35 Things Your Teens Won't Tell You, So I Will

Author Ellen Pober Rittberg speaks about parenting and her book at Syosset Public Library.

Raising three teenagers is challenging - just ask Ellen Pober Rittberg.

As author of 35 Things Your Teens Won't Tell You So I Will, Rittberg is well knowledged on the topic of addressing teen issues. While discussing her book and parenting at the Syosset Public Library recently, Rittberg tackled subject matters such as drugs, alcohol, lying, following house rules and becoming familiar with your children's friends.

While interacting with the audience, she questioned parents about their children's behavior and offered suggestions to make living under the same roof more bearable for both sides.

According to Rittberg, a parent can survive the teenage years with their sanity intact. Rittberg shared this insight about parenting:

- The aim of a teenager is to lead a secret life and as a parent, you must penetrate the secrets. 
- Never encourage relations with the opposite sex; primary means of self esteem should not be based on a boyfriend or girlfriend.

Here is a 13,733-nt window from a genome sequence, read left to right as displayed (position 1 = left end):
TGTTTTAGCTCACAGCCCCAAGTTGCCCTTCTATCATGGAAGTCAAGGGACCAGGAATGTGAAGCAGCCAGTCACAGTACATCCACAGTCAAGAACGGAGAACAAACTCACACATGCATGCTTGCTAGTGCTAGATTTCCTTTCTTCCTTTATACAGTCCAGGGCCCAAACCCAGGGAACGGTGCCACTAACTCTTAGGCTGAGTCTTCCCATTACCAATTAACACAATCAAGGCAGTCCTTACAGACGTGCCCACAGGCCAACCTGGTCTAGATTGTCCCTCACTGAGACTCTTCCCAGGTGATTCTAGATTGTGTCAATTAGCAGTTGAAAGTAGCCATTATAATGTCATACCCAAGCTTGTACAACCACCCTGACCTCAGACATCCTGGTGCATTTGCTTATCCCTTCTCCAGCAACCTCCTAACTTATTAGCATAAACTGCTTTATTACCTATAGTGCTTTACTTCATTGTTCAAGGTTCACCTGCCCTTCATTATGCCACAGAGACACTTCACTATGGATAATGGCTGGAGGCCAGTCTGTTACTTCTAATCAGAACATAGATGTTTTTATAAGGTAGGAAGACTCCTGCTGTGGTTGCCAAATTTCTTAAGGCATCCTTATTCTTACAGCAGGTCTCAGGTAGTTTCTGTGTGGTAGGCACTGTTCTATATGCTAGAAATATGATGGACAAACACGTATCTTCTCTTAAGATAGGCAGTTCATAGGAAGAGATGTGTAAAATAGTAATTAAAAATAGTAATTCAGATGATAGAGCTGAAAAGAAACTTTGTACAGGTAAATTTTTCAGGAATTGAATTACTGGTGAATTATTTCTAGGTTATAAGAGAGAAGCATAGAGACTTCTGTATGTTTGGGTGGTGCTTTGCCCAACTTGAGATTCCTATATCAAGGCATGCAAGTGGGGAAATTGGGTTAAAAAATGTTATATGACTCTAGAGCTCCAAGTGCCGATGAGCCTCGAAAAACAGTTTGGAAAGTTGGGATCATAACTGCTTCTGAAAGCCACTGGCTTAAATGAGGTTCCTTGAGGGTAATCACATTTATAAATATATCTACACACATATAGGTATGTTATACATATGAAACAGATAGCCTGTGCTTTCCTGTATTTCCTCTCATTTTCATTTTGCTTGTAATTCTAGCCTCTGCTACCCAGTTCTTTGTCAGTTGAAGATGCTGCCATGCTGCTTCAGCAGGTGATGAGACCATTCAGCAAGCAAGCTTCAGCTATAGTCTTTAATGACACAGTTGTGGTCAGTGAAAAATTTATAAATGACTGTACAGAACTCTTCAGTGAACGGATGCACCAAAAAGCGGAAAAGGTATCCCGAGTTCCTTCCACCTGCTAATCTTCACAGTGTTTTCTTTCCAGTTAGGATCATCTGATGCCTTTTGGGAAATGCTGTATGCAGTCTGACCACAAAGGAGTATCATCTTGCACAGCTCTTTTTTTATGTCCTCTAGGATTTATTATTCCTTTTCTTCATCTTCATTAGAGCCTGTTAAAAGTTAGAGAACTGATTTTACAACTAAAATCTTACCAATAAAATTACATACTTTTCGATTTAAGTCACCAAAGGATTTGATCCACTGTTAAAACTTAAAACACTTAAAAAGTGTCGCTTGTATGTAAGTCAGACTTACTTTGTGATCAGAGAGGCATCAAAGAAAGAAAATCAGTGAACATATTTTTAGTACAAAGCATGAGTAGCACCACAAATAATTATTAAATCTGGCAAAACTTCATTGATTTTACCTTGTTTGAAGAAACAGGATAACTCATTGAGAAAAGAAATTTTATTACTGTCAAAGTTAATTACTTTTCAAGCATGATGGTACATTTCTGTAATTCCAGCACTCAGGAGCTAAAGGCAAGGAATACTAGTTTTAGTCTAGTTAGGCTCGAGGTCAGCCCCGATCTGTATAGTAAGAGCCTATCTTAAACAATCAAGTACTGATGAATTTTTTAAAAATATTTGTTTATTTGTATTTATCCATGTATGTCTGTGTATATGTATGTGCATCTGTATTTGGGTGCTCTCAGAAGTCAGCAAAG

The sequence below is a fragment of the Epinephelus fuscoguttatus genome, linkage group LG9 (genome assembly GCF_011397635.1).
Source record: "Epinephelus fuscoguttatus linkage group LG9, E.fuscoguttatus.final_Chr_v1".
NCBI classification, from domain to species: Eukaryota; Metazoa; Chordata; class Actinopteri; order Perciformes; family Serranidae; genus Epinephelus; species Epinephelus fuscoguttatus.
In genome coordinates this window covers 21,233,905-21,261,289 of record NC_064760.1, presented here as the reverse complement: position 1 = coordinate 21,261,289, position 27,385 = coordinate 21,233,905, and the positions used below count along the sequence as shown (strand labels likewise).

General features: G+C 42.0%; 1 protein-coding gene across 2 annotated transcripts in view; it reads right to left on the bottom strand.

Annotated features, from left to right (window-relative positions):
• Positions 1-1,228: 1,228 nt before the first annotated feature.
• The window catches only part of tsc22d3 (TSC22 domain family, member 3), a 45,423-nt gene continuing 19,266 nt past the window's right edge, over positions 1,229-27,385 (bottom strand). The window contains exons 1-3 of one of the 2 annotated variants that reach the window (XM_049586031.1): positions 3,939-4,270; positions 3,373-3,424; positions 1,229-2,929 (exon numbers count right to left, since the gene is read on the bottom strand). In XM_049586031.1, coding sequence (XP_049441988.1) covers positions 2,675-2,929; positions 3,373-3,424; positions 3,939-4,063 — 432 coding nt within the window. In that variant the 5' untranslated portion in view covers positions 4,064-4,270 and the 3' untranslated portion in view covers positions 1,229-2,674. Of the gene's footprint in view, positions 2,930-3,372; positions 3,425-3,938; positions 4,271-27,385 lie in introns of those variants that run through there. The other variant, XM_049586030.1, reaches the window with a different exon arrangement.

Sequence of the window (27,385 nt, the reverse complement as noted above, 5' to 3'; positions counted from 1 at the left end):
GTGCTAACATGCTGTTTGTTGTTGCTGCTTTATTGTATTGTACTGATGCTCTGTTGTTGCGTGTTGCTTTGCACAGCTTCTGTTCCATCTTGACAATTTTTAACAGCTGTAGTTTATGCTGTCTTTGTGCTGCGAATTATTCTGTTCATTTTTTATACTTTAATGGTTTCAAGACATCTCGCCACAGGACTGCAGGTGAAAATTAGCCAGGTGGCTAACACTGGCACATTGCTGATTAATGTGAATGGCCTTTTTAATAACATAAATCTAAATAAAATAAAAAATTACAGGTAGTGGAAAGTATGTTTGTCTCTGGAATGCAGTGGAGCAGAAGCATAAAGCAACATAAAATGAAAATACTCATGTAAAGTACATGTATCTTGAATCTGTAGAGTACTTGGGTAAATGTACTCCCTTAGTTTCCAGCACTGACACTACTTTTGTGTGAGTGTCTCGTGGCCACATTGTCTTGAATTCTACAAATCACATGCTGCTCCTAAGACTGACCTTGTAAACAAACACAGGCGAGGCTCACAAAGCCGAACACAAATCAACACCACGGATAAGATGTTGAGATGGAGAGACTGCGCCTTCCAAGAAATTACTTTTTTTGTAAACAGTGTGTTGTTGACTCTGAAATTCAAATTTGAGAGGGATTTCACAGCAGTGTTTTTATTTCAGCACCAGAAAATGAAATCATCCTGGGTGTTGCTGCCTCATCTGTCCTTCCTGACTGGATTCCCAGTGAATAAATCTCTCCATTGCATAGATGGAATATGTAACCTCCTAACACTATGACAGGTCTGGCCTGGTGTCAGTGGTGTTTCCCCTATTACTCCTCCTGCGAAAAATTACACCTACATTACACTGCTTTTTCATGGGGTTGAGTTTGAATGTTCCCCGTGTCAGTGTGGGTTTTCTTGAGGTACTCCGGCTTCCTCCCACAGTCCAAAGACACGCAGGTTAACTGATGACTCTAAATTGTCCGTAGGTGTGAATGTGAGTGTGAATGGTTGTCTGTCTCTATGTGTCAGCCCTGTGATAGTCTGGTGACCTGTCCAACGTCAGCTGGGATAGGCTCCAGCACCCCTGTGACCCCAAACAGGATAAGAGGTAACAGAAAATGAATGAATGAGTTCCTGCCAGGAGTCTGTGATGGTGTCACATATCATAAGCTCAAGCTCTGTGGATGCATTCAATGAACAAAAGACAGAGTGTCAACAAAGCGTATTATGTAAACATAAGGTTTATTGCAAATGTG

- If you don't demand respect from your teenager, they will steam roll all over you.
- If your child friend's you on Facebook, say yes because you want to know what is going on in their lives.

A compact sized book, 35 Things Your Teens Won't Tell You So I Will is an easy, lighthearted read with parenting tools that will guide a parent in the right direction dealing with the most difficult years of raising their kids.

Experiencing an aha moment, Rittberg was inspired to write her book while at her son's graduation ceremony.

"I was at my oldest son's graduation and the school was giving out awards," said Rittberg. "It looked like everyone at that ceremony got an award but my son and his best friend. I felt like a failure because we all want our kids to excel academically. It made me think about myself as a parent."

Audience member Donna Jaroslawski of Syosset is a parent of three boys and could relate to Rittberg's words.

"Her experiences are a lot like mine," she said. "It was good to hear someone else's story. I want to know more and that's why I bought the book." 

In addition to being an author, Rittberg is a law guardian attorney and award winning former journalist whose essays and features about families and social trends have been featured in the New York Times, Newsday and the Daily News.

She is the winner of the FOLIO award for the Best Public Affairs Show 'The Changing Family,' a live cable television show that she hosted and produced.

For more information about Rittberg's book, visit www.ellenpoberrittberg.com


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